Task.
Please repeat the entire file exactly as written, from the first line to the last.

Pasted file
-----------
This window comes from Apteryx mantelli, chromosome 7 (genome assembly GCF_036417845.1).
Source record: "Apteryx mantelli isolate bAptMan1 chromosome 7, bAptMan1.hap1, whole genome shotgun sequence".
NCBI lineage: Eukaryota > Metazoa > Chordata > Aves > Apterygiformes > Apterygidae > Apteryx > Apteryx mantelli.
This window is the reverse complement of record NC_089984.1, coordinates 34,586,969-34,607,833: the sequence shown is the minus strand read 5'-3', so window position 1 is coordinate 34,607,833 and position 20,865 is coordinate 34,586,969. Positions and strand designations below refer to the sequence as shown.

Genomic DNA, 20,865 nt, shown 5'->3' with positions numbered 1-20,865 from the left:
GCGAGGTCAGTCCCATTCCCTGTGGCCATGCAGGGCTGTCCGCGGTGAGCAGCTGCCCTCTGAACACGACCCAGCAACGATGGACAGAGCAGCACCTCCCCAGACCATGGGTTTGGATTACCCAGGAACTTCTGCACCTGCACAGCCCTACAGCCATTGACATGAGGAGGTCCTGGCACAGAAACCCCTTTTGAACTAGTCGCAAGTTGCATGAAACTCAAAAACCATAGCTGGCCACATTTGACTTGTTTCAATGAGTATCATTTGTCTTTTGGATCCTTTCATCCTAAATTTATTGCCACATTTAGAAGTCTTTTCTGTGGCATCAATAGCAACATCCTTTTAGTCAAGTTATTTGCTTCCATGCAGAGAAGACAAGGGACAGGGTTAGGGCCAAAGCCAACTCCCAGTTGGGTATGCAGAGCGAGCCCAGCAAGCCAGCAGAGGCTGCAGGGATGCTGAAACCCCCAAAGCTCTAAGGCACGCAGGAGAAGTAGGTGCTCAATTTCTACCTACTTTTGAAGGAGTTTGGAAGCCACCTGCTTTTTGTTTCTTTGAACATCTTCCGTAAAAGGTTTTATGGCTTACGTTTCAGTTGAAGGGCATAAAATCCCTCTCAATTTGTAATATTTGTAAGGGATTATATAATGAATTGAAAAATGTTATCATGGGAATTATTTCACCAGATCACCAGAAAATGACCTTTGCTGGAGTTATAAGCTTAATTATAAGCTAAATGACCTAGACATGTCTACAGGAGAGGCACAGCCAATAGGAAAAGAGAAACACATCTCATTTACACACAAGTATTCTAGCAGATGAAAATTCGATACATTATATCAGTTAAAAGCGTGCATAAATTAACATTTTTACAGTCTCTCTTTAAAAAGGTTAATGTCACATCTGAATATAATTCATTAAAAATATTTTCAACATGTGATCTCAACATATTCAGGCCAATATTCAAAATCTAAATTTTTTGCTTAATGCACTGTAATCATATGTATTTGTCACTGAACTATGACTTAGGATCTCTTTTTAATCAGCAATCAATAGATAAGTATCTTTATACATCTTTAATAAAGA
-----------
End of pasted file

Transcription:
This window comes from Apteryx mantelli, chromosome 7 (genome assembly GCF_036417845.1).
Source record: "Apteryx mantelli isolate bAptMan1 chromosome 7, bAptMan1.hap1, whole genome shotgun sequence".
NCBI lineage: Eukaryota > Metazoa > Chordata > Aves > Apterygiformes > Apterygidae > Apteryx > Apteryx mantelli.
This window is the reverse complement of record NC_089984.1, coordinates 34,586,969-34,607,833: the sequence shown is the minus strand read 5'-3', so window position 1 is coordinate 34,607,833 and position 20,865 is coordinate 34,586,969. Positions and strand designations below refer to the sequence as shown.

Genomic DNA, 20,865 nt, shown 5'->3' with positions numbered 1-20,865 from the left:
GCGAGGTCAGTCCCATTCCCTGTGGCCATGCAGGGCTGTCCGCGGTGAGCAGCTGCCCTCTGAACACGACCCAGCAACGATGGACAGAGCAGCACCTCCCCAGACCATGGGTTTGGATTACCCAGGAACTTCTGCACCTGCACAGCCCTACAGCCATTGACATGAGGAGGTCCTGGCACAGAAACCCCTTTTGAACTAGTCGCAAGTTGCATGAAACTCAAAAACCATAGCTGGCCACATTTGACTTGTTTCAATGAGTATCATTTGTCTTTTGGATCCTTTCATCCTAAATTTATTGCCACATTTAGAAGTCTTTTCTGTGGCATCAATAGCAACATCCTTTTAGTCAAGTTATTTGCTTCCATGCAGAGAAGACAAGGGACAGGGTTAGGGCCAAAGCCAACTCCCAGTTGGGTATGCAGAGCGAGCCCAGCAAGCCAGCAGAGGCTGCAGGGATGCTGAAACCCCCAAAGCTCTAAGGCACGCAGGAGAAGTAGGTGCTCAATTTCTACCTACTTTTGAAGGAGTTTGGAAGCCACCTGCTTTTTGTTTCTTTGAACATCTTCCGTAAAAGGTTTTATGGCTTACGTTTCAGTTGAAGGGCATAAAATCCCTCTCAATTTGTAATATTTGTAAGGGATTATATAATGAATTGAAAAATGTTATCATGGGAATTATTTCACCAGATCACCAGAAAATGACCTTTGCTGGAGTTATAAGCTTAATTATAAGCTAAATGACCTAGACATGTCTACAGGAGAGGCACAGCCAATAGGAAAAGAGAAACACATCTCATTTACACACAAGTATTCTAGCAGATGAAAATTCGATACATTATATCAGTTAAAAGCGTGCATAAATTAACATTTTTACAGTCTCTCTTTAAAAAGGTTAATGTCACATCTGAATATAATTCATTAAAAATATTTTCAACATGTGATCTCAACATATTCAGGCCAATATTCAAAATCTAAATTTTTTGCTTAATGCACTGTAATCATATGTATTTGTCACTGAACTATGACTTAGGATCTCTTTTTAATCAGCAATCAATAGATAAGTATCTTTATACATCTTTAATAAAGA